Boso:  Suffer me, then to use the words of unbelievers, for it is fair that since we desire to inquire into the reason of our faith, we place before ourselves the objections of those who are not at all willing to attain to the same faith without reason. (Anselm, Cur Deus Homo, A.D. 1098, translated by Edward S. Prout, Christian Classics)

Faith seeking understanding was the starting point for St. Anselm.  The universal logic of the reason for sin was followed by the logic of redemption.

Anselm:  And as the devil had conquered man (Adam) by   the tasting of a tree, to which he persuaded him, so by the suffering endured on a tree, which he inflicted, should he (Satan), by a man (Christ) be conquered."  Anselm, Cur Deus Homo III, III.

The centrality of the Atonement is kept before the Church in the Mass, the essential and central sacrament of the Catholic faith (its "source and summit" according to the CATECHISM OF THE CATHOLIC CHURCH). The Mass conveys grace to rational creatures seeking to be united with God.

Henry Oxenham (1829 -1888), an Anglican priest, controversialist and poet, was received into the full communion of the Catholic Church. He speaks of the centrality of the logic of sacrifice and participation in the Mass:

The perpetual priesthood of Christ in heaven, . . . is even more emphatically insisted upon by Origen. And this deserves to be remembered, because it is a part of the doctrine which has been almost or altogether dropped out of many Protestant expositions of the Atonement, whereas those most inclining among Catholics to a merely juridical view of the subject have never been able to forget the present and living reality of a sacrifice constantly kept before their eyes, as it were, in the worship which reflects on earth the unfailing liturgy of heaven.

Henri de Lubac, a great theologian of the mid twentieth century, reflected upon the centrality of the Incarnation and Atonement in light of what he saw as a theology of false "dualism" which separated nature (and reason) from grace (and faith). This dualism held that human nature had been created with its own natural goal to which the supernatural goal of union with God had been added.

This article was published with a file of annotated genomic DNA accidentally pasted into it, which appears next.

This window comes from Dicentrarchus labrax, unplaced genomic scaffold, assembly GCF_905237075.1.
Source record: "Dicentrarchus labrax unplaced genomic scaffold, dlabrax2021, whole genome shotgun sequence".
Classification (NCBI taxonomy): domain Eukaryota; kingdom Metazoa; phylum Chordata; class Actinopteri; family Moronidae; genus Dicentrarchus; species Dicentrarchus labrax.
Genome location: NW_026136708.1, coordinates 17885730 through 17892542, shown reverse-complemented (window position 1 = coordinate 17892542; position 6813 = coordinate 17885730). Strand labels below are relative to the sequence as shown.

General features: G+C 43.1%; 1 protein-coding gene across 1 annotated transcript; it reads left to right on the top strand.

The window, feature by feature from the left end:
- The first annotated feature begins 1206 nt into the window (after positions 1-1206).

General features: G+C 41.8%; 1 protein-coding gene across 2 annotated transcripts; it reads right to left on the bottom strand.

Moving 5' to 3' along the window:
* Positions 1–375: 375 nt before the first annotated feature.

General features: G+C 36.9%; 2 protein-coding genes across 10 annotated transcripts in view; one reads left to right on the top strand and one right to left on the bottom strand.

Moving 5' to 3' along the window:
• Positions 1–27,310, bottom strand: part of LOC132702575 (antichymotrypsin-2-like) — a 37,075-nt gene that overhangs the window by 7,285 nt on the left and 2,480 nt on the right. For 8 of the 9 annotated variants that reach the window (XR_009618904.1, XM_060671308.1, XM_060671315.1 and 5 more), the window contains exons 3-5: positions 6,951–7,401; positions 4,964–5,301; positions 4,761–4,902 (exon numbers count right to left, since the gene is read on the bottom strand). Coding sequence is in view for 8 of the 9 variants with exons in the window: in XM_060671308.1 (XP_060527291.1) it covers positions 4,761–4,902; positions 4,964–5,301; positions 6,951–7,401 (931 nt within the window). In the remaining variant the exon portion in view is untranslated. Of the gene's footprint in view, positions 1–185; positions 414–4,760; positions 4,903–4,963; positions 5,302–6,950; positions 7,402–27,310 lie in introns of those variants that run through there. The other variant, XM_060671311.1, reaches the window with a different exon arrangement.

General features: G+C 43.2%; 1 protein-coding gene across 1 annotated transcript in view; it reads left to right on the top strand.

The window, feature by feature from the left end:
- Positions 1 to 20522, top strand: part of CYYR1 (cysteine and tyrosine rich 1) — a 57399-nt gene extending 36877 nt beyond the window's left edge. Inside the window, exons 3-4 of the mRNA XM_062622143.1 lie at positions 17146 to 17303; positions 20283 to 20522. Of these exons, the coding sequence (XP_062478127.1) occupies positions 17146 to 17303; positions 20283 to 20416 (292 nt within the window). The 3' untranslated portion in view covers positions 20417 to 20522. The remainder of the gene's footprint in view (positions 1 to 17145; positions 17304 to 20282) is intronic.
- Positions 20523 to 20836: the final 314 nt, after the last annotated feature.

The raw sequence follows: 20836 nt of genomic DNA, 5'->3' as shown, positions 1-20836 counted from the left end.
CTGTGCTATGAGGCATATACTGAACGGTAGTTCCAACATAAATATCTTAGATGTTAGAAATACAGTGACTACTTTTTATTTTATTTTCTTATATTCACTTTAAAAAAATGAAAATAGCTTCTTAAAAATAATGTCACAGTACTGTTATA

De Lubac, reading St Thomas Aquinas in the spirit of the early Church Fathers, wrote that it would be more faithful to Catholic tradition to believe that humanity has no natural end in itself, but naturally desires and points to the Beatific Vision i.e. theosis or union with God.  

In his words: "the spiritual creature does not have its end in itself, but in God". The entire natural world, by extension, is created for union with God in Christ through humanity and the Church. The cosmos is centred on the Incarnation and completed in theosis.

Hans Urs von Balthasar also opposed the dualism of nature and grace. He did not accept that it suffices to explain the interpenetration of grace and nature. Balthasar believes that God remains free at all times to give or withhold grace: our need for grace is a need precisely for the free gift of love. Balthasar’s understanding of the gratuity of grace is less in terms of a metaphysics of knowledge than of a metaphysics of freedom. He develops this metaphysics in his late work Theo-Drama. See "Infinite and Finite Freedom" in Volume II.

Grace, then, cannot be inbuilt at the creation. A personal "call" addressed from beyond our humanity is
necessary to open us to grace, a first call from the Cross – a call to which grace itself gives us the capacity to respond.

The "first gift" of our natural existence, reason and receptivity, including the desire for a gift that exceeds our nature, must be distinguished from the "second gift" that is sanctifying grace.

This is an important aspect in the discussion of Justification (by faith) and of Sanctification, which has been the cause of much misunderstanding since the Protestant Reformation. This problem has been addressed in The Joint Declaration on the Doctrine of Justification (JDDJ) produced by Lutheran – Catholic international dialogue. JDDJ has been approved by a number of Lutheran and other Protestant bodies and is now a magisterial (though not ex cathedra) document of the Catholic Church.

In Balthasar's understanding, grace is a participation in God's nature, and thus precisely in God's freedom and rationality. This participation, by grace, transforms rational creatures, welding us into the life of God.

Balthasar writes that God: "offers to provide a home in the realm of the infinite (that is, of God) for finite freedom's essential self-transcendence; he offers it the right of citizenship there. This is something to which finite freedom [and reason]
cannot itself lay claim, on the basis of its own transcendental structure . . .  any such 'claim' would conflict inwardly with the act of thanksgiving for the gift of self."

Reason complemented by faith is at the heart of the Christian understanding of God. Never denying the power of the gift of reason, faith leads the human person to the transcendence which faith seeking understanding points us to.